“We think this parasympathetic response is potentially important in type 2 diabetes. Our study showed there is a novel mutation in the gene encoding ankyrin-B, which increases the risk of type 2 diabetes. This happens through an impairment of the insulin secretion that is added by the parasympathetic nervous system.”

To confirm that this problem also occurs in humans, the researchers looked at genetic specimens of the American Diabetes Association’s GENNID collection from families with type 2 diabetes. They performed genotyping on 524 people with diabetes and 498 people without diabetes for comparison. They found that one of these mutations of ankyrin-B (R1788W) was associated with type 2 diabetes in about 1% of Caucasian and Hispanic individuals. You would think this is a very low percentage. However, according to Dr. Bennet

“Genomewide studies have failed to identify more than a small fraction of the genetic heritability in diabetes as well as in other complex diseases. There are estimates that only 6 percent of the heritability of type 2 diabetes has been detected, by multiple genomewide studies.”

There are still a lot of diabetes-associated genes out there that need to be identified. The gene mutation for ankyrin B deficiency seems to be relevant in 1% of patients with type 2 diabetes.

Sunny treatment for your heart

September 4, 2008 by  
Filed under HEART AND STROKE

It can be found in abundance in nature. It’s available in most inhabited places in the world the whole year round. And best of all, it’s for free.

I am referring to vitamin D, the “sunshine vitamin.” Vitamin D is an essential vitamin that can only be synthesized by the body when skin is exposed to the sun.

Vitamin D deficiency can result in many health problems including, weak bones, bad eyesight, and neurological symptoms

New research results report yet another benefit of vitamin D, this time as “heart tranquilizer.”

In laboratory studies, researchers from the University of Michigan observed in rats with cardiac hypertrophy that treatment with activated vitamin D (1,25 dihydroxyvitamin D3, a form called calcitriol) provides protection against heart failure. Cardiac hypertrophy is a condition wherein heart muscles grow abnormally bigger, leading to enlarged and overworked hearts. Treatments with activated vitamin D prevented overstimulation and overcontraction of heart muscles symptomatic of heart failure. In other words, vitamin D “tranquilizes” the heart.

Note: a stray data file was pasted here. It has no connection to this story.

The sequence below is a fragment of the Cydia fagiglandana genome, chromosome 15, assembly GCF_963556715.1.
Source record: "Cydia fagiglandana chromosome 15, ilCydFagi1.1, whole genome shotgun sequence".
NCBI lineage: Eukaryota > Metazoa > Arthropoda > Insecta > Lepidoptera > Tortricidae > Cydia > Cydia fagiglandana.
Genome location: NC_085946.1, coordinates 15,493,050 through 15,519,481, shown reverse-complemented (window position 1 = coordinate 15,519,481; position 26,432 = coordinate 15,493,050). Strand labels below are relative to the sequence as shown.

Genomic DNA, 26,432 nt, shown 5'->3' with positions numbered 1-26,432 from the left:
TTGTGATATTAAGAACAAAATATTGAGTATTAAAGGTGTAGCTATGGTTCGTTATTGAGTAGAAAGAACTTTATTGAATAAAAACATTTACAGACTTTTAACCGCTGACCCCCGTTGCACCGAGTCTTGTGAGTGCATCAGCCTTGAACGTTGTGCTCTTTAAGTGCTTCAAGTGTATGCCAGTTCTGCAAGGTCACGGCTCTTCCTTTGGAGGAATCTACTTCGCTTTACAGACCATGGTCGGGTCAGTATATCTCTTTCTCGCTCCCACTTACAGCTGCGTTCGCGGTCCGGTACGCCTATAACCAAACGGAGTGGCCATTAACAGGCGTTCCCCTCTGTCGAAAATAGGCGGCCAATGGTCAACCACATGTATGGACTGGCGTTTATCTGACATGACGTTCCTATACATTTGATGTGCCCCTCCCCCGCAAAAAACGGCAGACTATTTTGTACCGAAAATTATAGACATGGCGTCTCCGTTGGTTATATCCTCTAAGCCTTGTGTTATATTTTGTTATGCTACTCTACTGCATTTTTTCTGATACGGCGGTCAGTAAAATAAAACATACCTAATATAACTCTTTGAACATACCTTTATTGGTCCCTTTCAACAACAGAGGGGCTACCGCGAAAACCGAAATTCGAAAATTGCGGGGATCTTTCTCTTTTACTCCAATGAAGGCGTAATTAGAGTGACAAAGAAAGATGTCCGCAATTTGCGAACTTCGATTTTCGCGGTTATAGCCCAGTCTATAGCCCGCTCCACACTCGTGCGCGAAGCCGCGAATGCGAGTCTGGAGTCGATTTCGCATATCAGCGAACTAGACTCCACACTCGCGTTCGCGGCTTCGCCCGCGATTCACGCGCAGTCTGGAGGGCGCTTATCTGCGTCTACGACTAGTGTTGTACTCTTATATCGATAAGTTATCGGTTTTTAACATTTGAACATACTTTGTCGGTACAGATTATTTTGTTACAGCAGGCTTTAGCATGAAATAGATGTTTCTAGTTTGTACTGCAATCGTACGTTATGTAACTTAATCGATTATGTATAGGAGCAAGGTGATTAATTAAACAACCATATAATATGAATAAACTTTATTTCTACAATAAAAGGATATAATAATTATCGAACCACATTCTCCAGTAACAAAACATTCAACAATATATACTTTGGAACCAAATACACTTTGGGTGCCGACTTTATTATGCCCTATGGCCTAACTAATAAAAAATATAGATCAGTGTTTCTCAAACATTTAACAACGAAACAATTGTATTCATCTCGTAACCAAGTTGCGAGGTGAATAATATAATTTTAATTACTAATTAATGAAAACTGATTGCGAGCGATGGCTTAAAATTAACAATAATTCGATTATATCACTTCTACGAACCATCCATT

About 5.3 million Americans have heart failure, a progressive, disabling condition in which the heart becomes enlarged as it is forced to work harder and harder, making it a challenge even to perform normal daily activities. Many people with heart disease or poorly controlled high blood pressure go on to experience a form of heart failure called congestive heart failure, in which the heart’s inability to pump blood around the body causes weakness and fluid build-up in lungs and limbs. Many people with heart failure, who tend to be older, have been found to be deficient in vitamin D.

In recent years, many people avoided exposure to sunshine for aesthetic and health reasons. In many parts of Asia, women avoid the sun because its skin-darkening effect. In European and North America, sunshine has been blamed to cause skin cancer. This led to large number of the population to be deficient in vitamin D. About one-third to one-half of US adults middle-aged and older. It also affects a lot children and adolescents.

A recent study gives the following disturbing statistics:

  • 40% of American infants do not get enough vitamin D
  • 12% of infants and young children are already deficient in vitamin D,
  • 28% are at risk for vitamin D deficiency

The sun is a source of renewable energy. It is also a source of seemingly endlss benefits endless health benefits.

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NOTE: The contents in this blog are for informational purposes only, and should not be construed as medical advice, diagnosis, treatment or a substitute for professional care. Always seek the advice of your physician or other qualified health professional before making changes to any existing treatment or program. Some of the information presented in this blog may already be out of date.